David Rudder

David Rudder performs at UWI Fete 2020.


“NOTHING seems to make sense anymore,” David Rudder sings on repeat in “State of the Nation”—his pore-raising commentary about where our society is heading. David Bishop and MX Prime (Edghill Thomas) added their vocals to the track in which Rudder addresses crime and corruption.

“State of the Nation” is everything fans expect from the king—rhythm, musicality and powerful lyrics that bear witness to the winds of change blowing over T&T. For the 57 years that David Rudder has been in the entertainment industry each of the songs in his catalogue of recordings have been inspired by what is happening on the ground. There is his haunting track “Madman’s Rant”, his poignant and eerily prophetic song “1990”, the lyrical masterpiece “Hoosay”, the unforgettable “Rally Round the West Indies” and “Madness” a song written and produced years ago in which Rudder seems to foretell what is happening in our society today.

“Trinidad has always been my inspiration. My songs have all been inspired by the way I see the country,” ‘King’ David tells Kitcharee. “I always live with the feeling that I have a sense of responsibility to sing about issues as I see them through a creator’s eye.”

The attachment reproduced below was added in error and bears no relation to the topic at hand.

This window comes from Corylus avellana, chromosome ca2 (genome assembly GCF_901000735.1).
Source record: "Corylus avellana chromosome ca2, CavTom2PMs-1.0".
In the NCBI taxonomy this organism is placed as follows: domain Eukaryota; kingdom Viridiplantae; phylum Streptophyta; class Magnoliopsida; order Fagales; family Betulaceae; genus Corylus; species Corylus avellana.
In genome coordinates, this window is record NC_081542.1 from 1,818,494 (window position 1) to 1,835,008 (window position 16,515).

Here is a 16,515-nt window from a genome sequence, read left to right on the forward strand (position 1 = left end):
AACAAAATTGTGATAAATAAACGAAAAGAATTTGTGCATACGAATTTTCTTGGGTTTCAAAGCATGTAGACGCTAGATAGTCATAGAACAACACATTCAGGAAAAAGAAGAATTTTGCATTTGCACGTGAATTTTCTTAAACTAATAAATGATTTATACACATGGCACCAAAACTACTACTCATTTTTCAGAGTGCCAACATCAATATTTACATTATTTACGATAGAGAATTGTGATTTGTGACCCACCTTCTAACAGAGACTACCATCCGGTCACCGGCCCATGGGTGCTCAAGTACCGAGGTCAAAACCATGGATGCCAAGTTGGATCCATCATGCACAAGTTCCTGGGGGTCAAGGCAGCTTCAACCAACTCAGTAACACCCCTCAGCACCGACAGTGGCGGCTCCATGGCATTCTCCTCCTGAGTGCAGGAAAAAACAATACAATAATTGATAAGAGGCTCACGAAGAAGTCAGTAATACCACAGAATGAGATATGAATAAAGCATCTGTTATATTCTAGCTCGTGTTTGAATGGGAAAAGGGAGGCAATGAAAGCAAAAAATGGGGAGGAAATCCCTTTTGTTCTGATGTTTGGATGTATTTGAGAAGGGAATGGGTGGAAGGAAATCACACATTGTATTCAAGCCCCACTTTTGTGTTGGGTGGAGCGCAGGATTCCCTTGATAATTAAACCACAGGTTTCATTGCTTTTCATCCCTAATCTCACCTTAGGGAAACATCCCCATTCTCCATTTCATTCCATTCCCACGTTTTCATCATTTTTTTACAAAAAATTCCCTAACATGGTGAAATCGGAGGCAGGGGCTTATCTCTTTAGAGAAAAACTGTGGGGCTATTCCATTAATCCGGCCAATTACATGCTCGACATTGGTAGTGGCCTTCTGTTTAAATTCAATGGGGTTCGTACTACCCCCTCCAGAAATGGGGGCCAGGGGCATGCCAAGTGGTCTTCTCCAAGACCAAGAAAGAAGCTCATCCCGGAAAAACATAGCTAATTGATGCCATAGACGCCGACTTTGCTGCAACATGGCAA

Whether other calypsonians are assuming a similar responsibility is up for debate. But Rudder doesn’t shy away from giving his opinion.

“Some (calypsonians) are in survival mode and are in it to pay the bills and so while some of the songs do give you reason to pause and think, others are what you might call ‘eat ah food’ and not as intense,” he says.

When it comes to his latest music, the calypso legend describes his offerings for Carnival 2k20 as a musical “trinity”. “State of the Nation” deals with the harsh reality on the ground, while his other track with Etienne Charles “Port of Spaining” which is an effervescent ode to the capital city is on the lighter side. And his third song “Ceremony”, which will be released shortly, is all about celebrating the ritual of Jouvert.

His ability to create lyrical verses around a range of subjects is one of the reasons many consider Rudder to be not just a singer but a prophet and poet. He began singing at the age of nine. The day Rudder volunteered to take part in a competition put on by his primary school, Belmont Boys’ RC, he knew calypso was meant for him and vice versa.

“The moment I stepped on the platform in front of my peers, a peace came over me. I knew then that I was born for the stage,” he says.

Rudder later went on to sing professionally. The creative scene was vibrant even back in those days; there were so many singing groups in Belmont where he grew up that there seemed to be a band on every corner. He became the lead singer for Charlie’s Roots before stepping out on his own, a move that eventually led to him becoming known as one of the most successful calypsonians of all time.

There is as much talent today as there was back in the day when Rudder first found his footing in entertainment, but he worries that as a nation we are settling for second best and not maximising our potential.